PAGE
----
Allegheny: Five People You Should Know

Allegheny West is on the rise. Community leaders are fighting poverty and hunger, but they’re also being proactive – job training and placement is offered through more than one organization. Although the end goal is the same, these influential people are taking several approaches. Whether they deliver the message through prayer, music or media, the residents of Allegheny West are being led by fine examples.

1. Jeffrey Hewlings (above) works hard to enlighten potential members of the Salvation Army Ray and Joan Kroc Community Center and make sure current members experience all it has to offer. “A picture’s worth a thousand words,” said Hewlings, the operations director. “It’s really worth coming in here and taking a tour of what we have. It’s not your typical Salvation Army.” Some of the operations Hewlings oversees include the new performing arts program, the fitness center, Sunday worship and education services. Hewlings said the center is a great outlet for the community and a good way to help to build it up.

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Joyce and Stan Drayton talked with Hope Wescott, 12, who has been taking lessons at G.E.G.I.S.O.M since she was 3 years old.

2. The Georgia E. Gregory Interdenominational School of Music offers private and group lessons for music and dance. As members of Nazarene Baptist Church, Joyce Drayton and her husband Stan originally started their program as a faith-based music school. But after 15 years of coordinating its volunteers and programs, Joyce has transformed the school into something much bigger. Students can now study all types of music, with opportunities to receive grants and scholarships. Volunteer Florence Feggans describes the program as “a place where local kids get opportunities they don’t have elsewhere.” Drayton, who graduated from Temple in 1974, is now planning the school’s 15th Year Awards Luncheon Celebration.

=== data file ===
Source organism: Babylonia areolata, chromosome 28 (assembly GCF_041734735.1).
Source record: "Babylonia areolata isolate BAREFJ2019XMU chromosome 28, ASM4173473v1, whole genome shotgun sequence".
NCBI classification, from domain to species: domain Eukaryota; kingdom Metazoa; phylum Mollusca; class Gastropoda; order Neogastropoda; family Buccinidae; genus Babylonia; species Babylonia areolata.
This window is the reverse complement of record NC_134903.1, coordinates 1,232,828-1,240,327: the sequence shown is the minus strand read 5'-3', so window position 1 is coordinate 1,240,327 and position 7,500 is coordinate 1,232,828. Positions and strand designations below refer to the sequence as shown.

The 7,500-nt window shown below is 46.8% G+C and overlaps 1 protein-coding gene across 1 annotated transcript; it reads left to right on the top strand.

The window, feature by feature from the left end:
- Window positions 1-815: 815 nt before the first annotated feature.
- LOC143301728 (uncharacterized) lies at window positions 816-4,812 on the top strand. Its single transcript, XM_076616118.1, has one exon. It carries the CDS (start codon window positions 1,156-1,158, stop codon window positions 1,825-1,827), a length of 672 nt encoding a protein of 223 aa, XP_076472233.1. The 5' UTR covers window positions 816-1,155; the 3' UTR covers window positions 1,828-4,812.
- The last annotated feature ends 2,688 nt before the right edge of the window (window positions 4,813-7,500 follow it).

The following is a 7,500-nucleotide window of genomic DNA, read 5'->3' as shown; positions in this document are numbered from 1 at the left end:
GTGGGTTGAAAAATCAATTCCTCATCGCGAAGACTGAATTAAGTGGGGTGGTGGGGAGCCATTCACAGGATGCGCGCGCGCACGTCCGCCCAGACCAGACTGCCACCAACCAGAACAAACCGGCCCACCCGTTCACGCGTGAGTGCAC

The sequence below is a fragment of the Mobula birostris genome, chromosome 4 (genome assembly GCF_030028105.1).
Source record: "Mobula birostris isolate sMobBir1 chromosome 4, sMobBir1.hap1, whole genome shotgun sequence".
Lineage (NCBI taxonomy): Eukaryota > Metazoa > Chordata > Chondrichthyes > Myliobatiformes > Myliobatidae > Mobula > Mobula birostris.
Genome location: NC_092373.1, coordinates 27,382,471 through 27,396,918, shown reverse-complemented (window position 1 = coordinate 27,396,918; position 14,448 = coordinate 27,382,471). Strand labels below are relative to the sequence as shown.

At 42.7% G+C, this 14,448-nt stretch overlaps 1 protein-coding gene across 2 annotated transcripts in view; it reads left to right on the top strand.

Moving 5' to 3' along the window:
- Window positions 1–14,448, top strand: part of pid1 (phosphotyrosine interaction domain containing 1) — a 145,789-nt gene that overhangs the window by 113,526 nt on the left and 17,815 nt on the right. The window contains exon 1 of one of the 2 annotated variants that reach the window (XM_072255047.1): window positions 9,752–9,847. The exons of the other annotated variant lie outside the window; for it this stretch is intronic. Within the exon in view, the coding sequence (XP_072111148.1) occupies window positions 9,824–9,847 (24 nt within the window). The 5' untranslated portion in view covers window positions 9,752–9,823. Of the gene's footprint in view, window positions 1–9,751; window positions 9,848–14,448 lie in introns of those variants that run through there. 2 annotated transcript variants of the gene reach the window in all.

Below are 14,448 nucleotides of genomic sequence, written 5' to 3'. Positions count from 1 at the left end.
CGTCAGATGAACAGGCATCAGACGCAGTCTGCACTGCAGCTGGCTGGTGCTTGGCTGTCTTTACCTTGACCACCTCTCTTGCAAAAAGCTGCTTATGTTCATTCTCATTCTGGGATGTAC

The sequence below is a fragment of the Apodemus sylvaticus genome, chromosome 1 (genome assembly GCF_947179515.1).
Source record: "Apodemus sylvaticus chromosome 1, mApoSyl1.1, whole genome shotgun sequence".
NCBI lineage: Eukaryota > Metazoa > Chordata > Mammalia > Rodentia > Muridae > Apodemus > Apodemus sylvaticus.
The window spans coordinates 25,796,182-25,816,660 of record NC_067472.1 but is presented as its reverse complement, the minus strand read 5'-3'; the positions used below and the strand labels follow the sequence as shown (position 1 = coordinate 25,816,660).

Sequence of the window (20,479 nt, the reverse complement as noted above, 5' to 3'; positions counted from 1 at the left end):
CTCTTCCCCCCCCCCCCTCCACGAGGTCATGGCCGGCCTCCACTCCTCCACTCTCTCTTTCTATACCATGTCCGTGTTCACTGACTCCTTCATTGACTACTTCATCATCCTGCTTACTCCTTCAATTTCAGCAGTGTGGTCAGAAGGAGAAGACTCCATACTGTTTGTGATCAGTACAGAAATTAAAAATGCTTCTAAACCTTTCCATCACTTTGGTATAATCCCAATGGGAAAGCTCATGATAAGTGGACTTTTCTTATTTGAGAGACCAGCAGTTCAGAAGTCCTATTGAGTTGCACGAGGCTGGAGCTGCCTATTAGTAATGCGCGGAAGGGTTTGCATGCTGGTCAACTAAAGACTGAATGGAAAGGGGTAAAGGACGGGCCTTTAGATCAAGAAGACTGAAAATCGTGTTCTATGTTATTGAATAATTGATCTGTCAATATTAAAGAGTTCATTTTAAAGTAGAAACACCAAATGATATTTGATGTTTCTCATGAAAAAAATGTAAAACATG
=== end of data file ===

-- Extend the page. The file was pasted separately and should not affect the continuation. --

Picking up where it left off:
Protheroe (center) at an event in conjunction with the Free Library of Philadelphia
Protheroe (center) attended at an event in conjunction with the Free Library of Philadelphia.

3. After graduating from Temple University’s School of Communications and Theater in 2005, Milli Protheroe went on to work with The Arc of Philadelphia and Philadelphia Developmental Disabilities Corporation. She helps local residents with disabilities by gathering volunteers to teach classes. This allows people with disabilities to have access to resources like job training, art therapy and community events. As a member of the marketing team for The Arc, Protheroe is helping to bring the organization and the Allegheny West community even closer.

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4. Barely a year old, the Allegheny West Newspaper is taking off with strong forces behind it. One of them is managing editor Thera Martin Milling. She writes and oversees production of the paper, fully incorporating the community. Milling sells low-cost ad space to businesses in the area in hopes of creating buzz and job opportunities. Every other month she ensures 30,000 copies are distributed door-to-door to the locals, who have given lots of positive feedback. Overall, Milling hopes to use this paper as a tool to bring up the community. “[Allegheny West] has never had its own community newspaper,” Milling explained. “I want to put the spotlight on them.”

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5. The Rev. Gregory Holston took over as the pastor of New Vision United Methodist Church three years ago and made an impact immediately. As the spiritual, administrative and community leader of his church, Holston has made important ties to other community organizations. In conjunction with groups such as POWER (Philadelphians Organized to Witness, Empower and Rebuild), congregants are given opportunities ranging from Sunday breakfast and worship to business and entrepreneurial training. Holston practices what he preaches. “In an area with 45 to 50 percent of people in poverty … we can’t just give them a fish,” Holston said. “We have to teach them how to fish.”

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